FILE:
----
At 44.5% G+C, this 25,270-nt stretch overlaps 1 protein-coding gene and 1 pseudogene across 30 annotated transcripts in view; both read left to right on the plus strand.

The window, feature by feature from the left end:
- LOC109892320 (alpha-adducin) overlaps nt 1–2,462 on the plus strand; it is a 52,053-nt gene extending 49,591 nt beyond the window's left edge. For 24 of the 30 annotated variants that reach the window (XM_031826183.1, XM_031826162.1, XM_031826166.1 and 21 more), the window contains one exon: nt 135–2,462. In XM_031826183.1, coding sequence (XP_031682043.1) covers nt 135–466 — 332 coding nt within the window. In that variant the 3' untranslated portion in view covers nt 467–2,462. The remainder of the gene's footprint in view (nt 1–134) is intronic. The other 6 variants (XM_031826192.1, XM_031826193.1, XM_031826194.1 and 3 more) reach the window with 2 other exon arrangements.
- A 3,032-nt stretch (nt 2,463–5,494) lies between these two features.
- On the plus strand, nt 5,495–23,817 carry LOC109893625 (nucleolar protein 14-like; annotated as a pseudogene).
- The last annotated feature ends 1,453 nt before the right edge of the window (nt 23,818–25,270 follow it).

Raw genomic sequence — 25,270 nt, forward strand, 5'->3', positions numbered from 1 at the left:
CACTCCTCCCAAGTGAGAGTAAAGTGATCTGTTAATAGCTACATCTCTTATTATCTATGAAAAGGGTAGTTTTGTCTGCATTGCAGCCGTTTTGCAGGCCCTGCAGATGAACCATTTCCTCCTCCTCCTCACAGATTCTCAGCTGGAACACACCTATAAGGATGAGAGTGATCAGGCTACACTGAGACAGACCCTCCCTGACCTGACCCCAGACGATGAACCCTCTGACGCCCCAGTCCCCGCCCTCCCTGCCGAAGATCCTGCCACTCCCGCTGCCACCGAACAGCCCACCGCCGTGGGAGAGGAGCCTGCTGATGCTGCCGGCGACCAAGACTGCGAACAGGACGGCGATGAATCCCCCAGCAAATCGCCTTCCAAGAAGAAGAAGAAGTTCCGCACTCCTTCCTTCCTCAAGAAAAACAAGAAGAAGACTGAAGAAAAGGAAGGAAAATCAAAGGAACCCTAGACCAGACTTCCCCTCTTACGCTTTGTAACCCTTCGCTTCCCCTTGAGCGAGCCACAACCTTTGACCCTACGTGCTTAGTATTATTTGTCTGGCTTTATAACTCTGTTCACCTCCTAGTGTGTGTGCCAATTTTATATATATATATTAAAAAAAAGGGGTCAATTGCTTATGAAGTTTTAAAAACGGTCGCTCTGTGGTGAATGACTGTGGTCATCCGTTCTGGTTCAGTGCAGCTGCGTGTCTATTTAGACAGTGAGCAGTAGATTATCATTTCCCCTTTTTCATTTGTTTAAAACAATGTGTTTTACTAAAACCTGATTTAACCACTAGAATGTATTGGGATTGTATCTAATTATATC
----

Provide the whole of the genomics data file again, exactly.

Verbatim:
At 44.5% G+C, this 25,270-nt stretch overlaps 1 protein-coding gene and 1 pseudogene across 30 annotated transcripts in view; both read left to right on the plus strand.

The window, feature by feature from the left end:
- LOC109892320 (alpha-adducin) overlaps nt 1–2,462 on the plus strand; it is a 52,053-nt gene extending 49,591 nt beyond the window's left edge. For 24 of the 30 annotated variants that reach the window (XM_031826183.1, XM_031826162.1, XM_031826166.1 and 21 more), the window contains one exon: nt 135–2,462. In XM_031826183.1, coding sequence (XP_031682043.1) covers nt 135–466 — 332 coding nt within the window. In that variant the 3' untranslated portion in view covers nt 467–2,462. The remainder of the gene's footprint in view (nt 1–134) is intronic. The other 6 variants (XM_031826192.1, XM_031826193.1, XM_031826194.1 and 3 more) reach the window with 2 other exon arrangements.
- A 3,032-nt stretch (nt 2,463–5,494) lies between these two features.
- On the plus strand, nt 5,495–23,817 carry LOC109893625 (nucleolar protein 14-like; annotated as a pseudogene).
- The last annotated feature ends 1,453 nt before the right edge of the window (nt 23,818–25,270 follow it).

Raw genomic sequence — 25,270 nt, forward strand, 5'->3', positions numbered from 1 at the left:
CACTCCTCCCAAGTGAGAGTAAAGTGATCTGTTAATAGCTACATCTCTTATTATCTATGAAAAGGGTAGTTTTGTCTGCATTGCAGCCGTTTTGCAGGCCCTGCAGATGAACCATTTCCTCCTCCTCCTCACAGATTCTCAGCTGGAACACACCTATAAGGATGAGAGTGATCAGGCTACACTGAGACAGACCCTCCCTGACCTGACCCCAGACGATGAACCCTCTGACGCCCCAGTCCCCGCCCTCCCTGCCGAAGATCCTGCCACTCCCGCTGCCACCGAACAGCCCACCGCCGTGGGAGAGGAGCCTGCTGATGCTGCCGGCGACCAAGACTGCGAACAGGACGGCGATGAATCCCCCAGCAAATCGCCTTCCAAGAAGAAGAAGAAGTTCCGCACTCCTTCCTTCCTCAAGAAAAACAAGAAGAAGACTGAAGAAAAGGAAGGAAAATCAAAGGAACCCTAGACCAGACTTCCCCTCTTACGCTTTGTAACCCTTCGCTTCCCCTTGAGCGAGCCACAACCTTTGACCCTACGTGCTTAGTATTATTTGTCTGGCTTTATAACTCTGTTCACCTCCTAGTGTGTGTGCCAATTTTATATATATATATTAAAAAAAAGGGGTCAATTGCTTATGAAGTTTTAAAAACGGTCGCTCTGTGGTGAATGACTGTGGTCATCCGTTCTGGTTCAGTGCAGCTGCGTGTCTATTTAGACAGTGAGCAGTAGATTATCATTTCCCCTTTTTCATTTGTTTAAAACAATGTGTTTTACTAAAACCTGATTTAACCACTAGAATGTATTGGGATTGTATCTAATTATATC